Selection tools and student diversity in health professions education: a multi-site study

S. Fikrat-Wevers*, K. M. Stegers-Jager, P. M. Afonso, A. S. Koster, R. A. Van Gestel, M. Groenier, J. H. Ravesloot, A. Wouters, W. W. Van Den Broek, A. M. Woltman

*Corresponding author for this work

Research output: Contribution to journalArticleAcademicpeer-review

3 Citations (Scopus)
7 Downloads (Pure)


Student diversity in health professions education (HPE) can be affected by selection procedures. Little is known about how different selection tools impact student diversity across programs using different combinations of traditional and broadened selection criteria. The present multi-site study examined the chances in selection of subgroups of applicants to HPE undergraduate programs with distinctive selection procedures, and their performance on corresponding selection tools. Probability of selection of subgroups (based on gender, migration background, prior education, parental education) of applicants (N = 1935) to five selection procedures of corresponding Dutch HPE undergraduate programs was estimated using multilevel logistic regression. Multilevel linear regression was used to analyze performance on four tools: prior-education grade point average (pe-GPA), biomedical knowledge test, curriculum-sampling test, and curriculum vitae (CV). First-generation Western immigrants and applicants with a foreign education background were significantly less likely to be selected than applicants without a migration background and with pre-university education. These effects did not vary across programs. More variability in effects was found between different selection tools. Compared to women, men performed significantly poorer on CVs, while they had higher scores on biomedical knowledge tests. Applicants with a non-Western migration background scored lower on curriculum-sampling tests. First-generation Western immigrants had lower CV-scores. First-generation university applicants had significantly lower pe-GPAs. There was a variety in effects for applicants with different alternative forms of prior education. For curriculum-sampling tests and CVs, effects varied across programs. Our findings highlight the need for continuous evaluation, identifying best practices within existing tools, and applying alternative tools.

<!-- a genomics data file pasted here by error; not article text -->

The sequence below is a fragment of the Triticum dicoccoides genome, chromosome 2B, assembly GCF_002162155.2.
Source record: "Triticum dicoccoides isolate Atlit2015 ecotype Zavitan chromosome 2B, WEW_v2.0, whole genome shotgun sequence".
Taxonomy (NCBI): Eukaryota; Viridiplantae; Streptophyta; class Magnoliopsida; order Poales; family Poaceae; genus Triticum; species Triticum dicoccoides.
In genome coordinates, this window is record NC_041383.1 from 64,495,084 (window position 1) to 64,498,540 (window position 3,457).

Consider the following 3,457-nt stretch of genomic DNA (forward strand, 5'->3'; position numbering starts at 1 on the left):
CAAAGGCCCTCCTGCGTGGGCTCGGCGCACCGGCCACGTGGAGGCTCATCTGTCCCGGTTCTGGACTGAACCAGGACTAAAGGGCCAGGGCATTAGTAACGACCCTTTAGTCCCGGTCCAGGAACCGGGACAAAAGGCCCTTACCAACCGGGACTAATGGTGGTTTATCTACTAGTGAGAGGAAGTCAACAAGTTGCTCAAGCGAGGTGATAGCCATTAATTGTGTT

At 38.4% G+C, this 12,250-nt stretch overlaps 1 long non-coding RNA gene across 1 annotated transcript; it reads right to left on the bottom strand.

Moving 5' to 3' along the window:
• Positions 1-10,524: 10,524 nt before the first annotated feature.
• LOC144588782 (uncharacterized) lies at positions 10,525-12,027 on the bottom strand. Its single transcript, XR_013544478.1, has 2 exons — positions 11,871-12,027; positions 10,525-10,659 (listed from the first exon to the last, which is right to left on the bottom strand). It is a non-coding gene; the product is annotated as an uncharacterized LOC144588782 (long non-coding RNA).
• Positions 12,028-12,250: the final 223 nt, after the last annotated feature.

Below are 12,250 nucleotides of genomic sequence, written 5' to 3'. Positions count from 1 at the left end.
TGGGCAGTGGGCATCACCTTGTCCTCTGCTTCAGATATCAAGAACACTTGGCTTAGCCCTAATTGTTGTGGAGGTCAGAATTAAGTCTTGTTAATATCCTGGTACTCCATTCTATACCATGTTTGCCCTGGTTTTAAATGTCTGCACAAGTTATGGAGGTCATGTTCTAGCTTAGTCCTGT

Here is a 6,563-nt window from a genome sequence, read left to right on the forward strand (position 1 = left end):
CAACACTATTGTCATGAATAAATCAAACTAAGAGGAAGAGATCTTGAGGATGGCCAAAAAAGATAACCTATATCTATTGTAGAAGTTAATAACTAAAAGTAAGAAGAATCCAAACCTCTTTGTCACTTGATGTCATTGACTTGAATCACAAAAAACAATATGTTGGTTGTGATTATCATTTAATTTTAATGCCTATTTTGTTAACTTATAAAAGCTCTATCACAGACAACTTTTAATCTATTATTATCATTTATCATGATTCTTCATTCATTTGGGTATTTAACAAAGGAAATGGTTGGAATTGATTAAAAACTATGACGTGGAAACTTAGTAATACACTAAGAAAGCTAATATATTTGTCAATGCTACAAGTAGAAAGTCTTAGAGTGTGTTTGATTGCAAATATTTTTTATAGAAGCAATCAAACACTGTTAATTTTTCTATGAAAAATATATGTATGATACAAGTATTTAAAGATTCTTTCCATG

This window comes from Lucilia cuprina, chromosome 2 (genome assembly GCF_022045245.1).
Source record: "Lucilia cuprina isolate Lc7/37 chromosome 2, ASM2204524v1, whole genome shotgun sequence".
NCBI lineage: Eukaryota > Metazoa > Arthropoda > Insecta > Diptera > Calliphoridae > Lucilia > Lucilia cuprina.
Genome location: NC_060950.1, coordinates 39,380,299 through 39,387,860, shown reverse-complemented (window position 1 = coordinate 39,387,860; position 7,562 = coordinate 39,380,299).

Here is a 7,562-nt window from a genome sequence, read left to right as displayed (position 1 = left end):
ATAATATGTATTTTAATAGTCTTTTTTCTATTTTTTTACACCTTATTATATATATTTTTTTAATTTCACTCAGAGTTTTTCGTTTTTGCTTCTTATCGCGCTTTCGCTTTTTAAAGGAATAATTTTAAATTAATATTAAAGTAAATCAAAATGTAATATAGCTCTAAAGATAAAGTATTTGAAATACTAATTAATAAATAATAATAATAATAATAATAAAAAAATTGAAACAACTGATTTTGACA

Original languageEnglish
JournalAdvances in Health Sciences Education
Publication statusE-pub ahead of print - 18 Jan 2023

Bibliographical note

Funding Information:
Funding was provided by Nationaal Regieorgaan Onderwijsonderzoek (Grant No. 40.5.18650.007).

Publisher Copyright:
© 2023, The Author(s).


Dive into the research topics of 'Selection tools and student diversity in health professions education: a multi-site study'. Together they form a unique fingerprint.

Cite this